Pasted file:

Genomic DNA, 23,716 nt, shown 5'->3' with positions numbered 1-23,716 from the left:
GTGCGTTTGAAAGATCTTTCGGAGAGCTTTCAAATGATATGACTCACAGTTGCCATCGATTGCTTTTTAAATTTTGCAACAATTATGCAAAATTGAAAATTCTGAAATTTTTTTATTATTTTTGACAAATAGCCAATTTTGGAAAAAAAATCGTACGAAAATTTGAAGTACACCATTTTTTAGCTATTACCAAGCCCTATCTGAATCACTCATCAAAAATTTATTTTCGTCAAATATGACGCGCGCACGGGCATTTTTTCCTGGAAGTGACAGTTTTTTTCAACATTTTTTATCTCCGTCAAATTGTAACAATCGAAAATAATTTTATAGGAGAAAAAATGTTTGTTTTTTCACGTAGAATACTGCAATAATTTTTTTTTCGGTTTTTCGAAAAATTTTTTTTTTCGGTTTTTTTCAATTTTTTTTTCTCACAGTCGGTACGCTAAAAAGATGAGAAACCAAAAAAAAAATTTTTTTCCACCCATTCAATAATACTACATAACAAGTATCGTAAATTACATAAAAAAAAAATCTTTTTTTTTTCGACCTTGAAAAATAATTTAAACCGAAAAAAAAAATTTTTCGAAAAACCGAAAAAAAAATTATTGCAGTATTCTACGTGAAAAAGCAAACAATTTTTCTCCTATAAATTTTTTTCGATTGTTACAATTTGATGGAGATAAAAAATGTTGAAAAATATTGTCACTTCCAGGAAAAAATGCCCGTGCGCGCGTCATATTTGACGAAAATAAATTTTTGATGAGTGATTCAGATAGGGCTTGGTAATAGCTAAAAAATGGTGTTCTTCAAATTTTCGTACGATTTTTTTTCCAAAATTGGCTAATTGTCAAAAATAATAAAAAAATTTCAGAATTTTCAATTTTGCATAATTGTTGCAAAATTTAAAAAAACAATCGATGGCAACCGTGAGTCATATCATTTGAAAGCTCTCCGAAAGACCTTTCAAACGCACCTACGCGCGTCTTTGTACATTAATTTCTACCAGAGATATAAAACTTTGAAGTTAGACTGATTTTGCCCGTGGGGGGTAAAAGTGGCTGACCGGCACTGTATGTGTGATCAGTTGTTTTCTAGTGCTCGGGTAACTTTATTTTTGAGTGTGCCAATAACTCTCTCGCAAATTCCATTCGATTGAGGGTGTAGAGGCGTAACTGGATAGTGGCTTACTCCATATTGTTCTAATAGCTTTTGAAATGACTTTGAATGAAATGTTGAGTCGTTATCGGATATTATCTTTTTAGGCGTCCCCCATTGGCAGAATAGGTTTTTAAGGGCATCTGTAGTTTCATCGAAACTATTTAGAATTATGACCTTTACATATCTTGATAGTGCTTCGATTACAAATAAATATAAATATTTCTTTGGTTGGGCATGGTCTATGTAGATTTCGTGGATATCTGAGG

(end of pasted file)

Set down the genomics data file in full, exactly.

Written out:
Genomic DNA, 23,716 nt, shown 5'->3' with positions numbered 1-23,716 from the left:
GTGCGTTTGAAAGATCTTTCGGAGAGCTTTCAAATGATATGACTCACAGTTGCCATCGATTGCTTTTTAAATTTTGCAACAATTATGCAAAATTGAAAATTCTGAAATTTTTTTATTATTTTTGACAAATAGCCAATTTTGGAAAAAAAATCGTACGAAAATTTGAAGTACACCATTTTTTAGCTATTACCAAGCCCTATCTGAATCACTCATCAAAAATTTATTTTCGTCAAATATGACGCGCGCACGGGCATTTTTTCCTGGAAGTGACAGTTTTTTTCAACATTTTTTATCTCCGTCAAATTGTAACAATCGAAAATAATTTTATAGGAGAAAAAATGTTTGTTTTTTCACGTAGAATACTGCAATAATTTTTTTTTCGGTTTTTCGAAAAATTTTTTTTTTCGGTTTTTTTCAATTTTTTTTTCTCACAGTCGGTACGCTAAAAAGATGAGAAACCAAAAAAAAAATTTTTTTCCACCCATTCAATAATACTACATAACAAGTATCGTAAATTACATAAAAAAAAAATCTTTTTTTTTTCGACCTTGAAAAATAATTTAAACCGAAAAAAAAAATTTTTCGAAAAACCGAAAAAAAAATTATTGCAGTATTCTACGTGAAAAAGCAAACAATTTTTCTCCTATAAATTTTTTTCGATTGTTACAATTTGATGGAGATAAAAAATGTTGAAAAATATTGTCACTTCCAGGAAAAAATGCCCGTGCGCGCGTCATATTTGACGAAAATAAATTTTTGATGAGTGATTCAGATAGGGCTTGGTAATAGCTAAAAAATGGTGTTCTTCAAATTTTCGTACGATTTTTTTTCCAAAATTGGCTAATTGTCAAAAATAATAAAAAAATTTCAGAATTTTCAATTTTGCATAATTGTTGCAAAATTTAAAAAAACAATCGATGGCAACCGTGAGTCATATCATTTGAAAGCTCTCCGAAAGACCTTTCAAACGCACCTACGCGCGTCTTTGTACATTAATTTCTACCAGAGATATAAAACTTTGAAGTTAGACTGATTTTGCCCGTGGGGGGTAAAAGTGGCTGACCGGCACTGTATGTGTGATCAGTTGTTTTCTAGTGCTCGGGTAACTTTATTTTTGAGTGTGCCAATAACTCTCTCGCAAATTCCATTCGATTGAGGGTGTAGAGGCGTAACTGGATAGTGGCTTACTCCATATTGTTCTAATAGCTTTTGAAATGACTTTGAATGAAATGTTGAGTCGTTATCGGATATTATCTTTTTAGGCGTCCCCCATTGGCAGAATAGGTTTTTAAGGGCATCTGTAGTTTCATCGAAACTATTTAGAATTATGACCTTTACATATCTTGATAGTGCTTCGATTACAAATAAATATAAATATTTCTTTGGTTGGGCATGGTCTATGTAGATTTCGTGGATATCTGAGG